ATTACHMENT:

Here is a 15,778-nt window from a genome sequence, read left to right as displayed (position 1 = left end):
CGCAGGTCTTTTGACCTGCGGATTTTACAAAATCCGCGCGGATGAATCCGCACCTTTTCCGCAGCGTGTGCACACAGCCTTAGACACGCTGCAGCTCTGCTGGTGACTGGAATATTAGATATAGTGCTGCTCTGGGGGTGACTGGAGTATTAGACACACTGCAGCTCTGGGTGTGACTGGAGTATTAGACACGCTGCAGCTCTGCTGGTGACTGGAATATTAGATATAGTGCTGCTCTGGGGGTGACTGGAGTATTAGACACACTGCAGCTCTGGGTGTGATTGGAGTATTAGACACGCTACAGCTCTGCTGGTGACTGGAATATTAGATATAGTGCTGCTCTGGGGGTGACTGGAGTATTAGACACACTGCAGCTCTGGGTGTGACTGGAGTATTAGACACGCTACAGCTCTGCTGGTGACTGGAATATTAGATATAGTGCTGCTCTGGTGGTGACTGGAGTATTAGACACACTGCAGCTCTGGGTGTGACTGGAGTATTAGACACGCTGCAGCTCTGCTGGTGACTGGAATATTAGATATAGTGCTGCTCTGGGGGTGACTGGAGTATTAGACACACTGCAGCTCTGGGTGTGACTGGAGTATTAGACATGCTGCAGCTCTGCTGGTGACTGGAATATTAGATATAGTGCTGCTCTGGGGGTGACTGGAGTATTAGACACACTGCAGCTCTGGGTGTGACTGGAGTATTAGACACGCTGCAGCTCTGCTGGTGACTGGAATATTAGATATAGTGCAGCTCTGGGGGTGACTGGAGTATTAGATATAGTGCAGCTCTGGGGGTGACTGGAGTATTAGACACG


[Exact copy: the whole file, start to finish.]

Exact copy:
Here is a 15,778-nt window from a genome sequence, read left to right as displayed (position 1 = left end):
CGCAGGTCTTTTGACCTGCGGATTTTACAAAATCCGCGCGGATGAATCCGCACCTTTTCCGCAGCGTGTGCACACAGCCTTAGACACGCTGCAGCTCTGCTGGTGACTGGAATATTAGATATAGTGCTGCTCTGGGGGTGACTGGAGTATTAGACACACTGCAGCTCTGGGTGTGACTGGAGTATTAGACACGCTGCAGCTCTGCTGGTGACTGGAATATTAGATATAGTGCTGCTCTGGGGGTGACTGGAGTATTAGACACACTGCAGCTCTGGGTGTGATTGGAGTATTAGACACGCTACAGCTCTGCTGGTGACTGGAATATTAGATATAGTGCTGCTCTGGGGGTGACTGGAGTATTAGACACACTGCAGCTCTGGGTGTGACTGGAGTATTAGACACGCTACAGCTCTGCTGGTGACTGGAATATTAGATATAGTGCTGCTCTGGTGGTGACTGGAGTATTAGACACACTGCAGCTCTGGGTGTGACTGGAGTATTAGACACGCTGCAGCTCTGCTGGTGACTGGAATATTAGATATAGTGCTGCTCTGGGGGTGACTGGAGTATTAGACACACTGCAGCTCTGGGTGTGACTGGAGTATTAGACATGCTGCAGCTCTGCTGGTGACTGGAATATTAGATATAGTGCTGCTCTGGGGGTGACTGGAGTATTAGACACACTGCAGCTCTGGGTGTGACTGGAGTATTAGACACGCTGCAGCTCTGCTGGTGACTGGAATATTAGATATAGTGCAGCTCTGGGGGTGACTGGAGTATTAGATATAGTGCAGCTCTGGGGGTGACTGGAGTATTAGACACG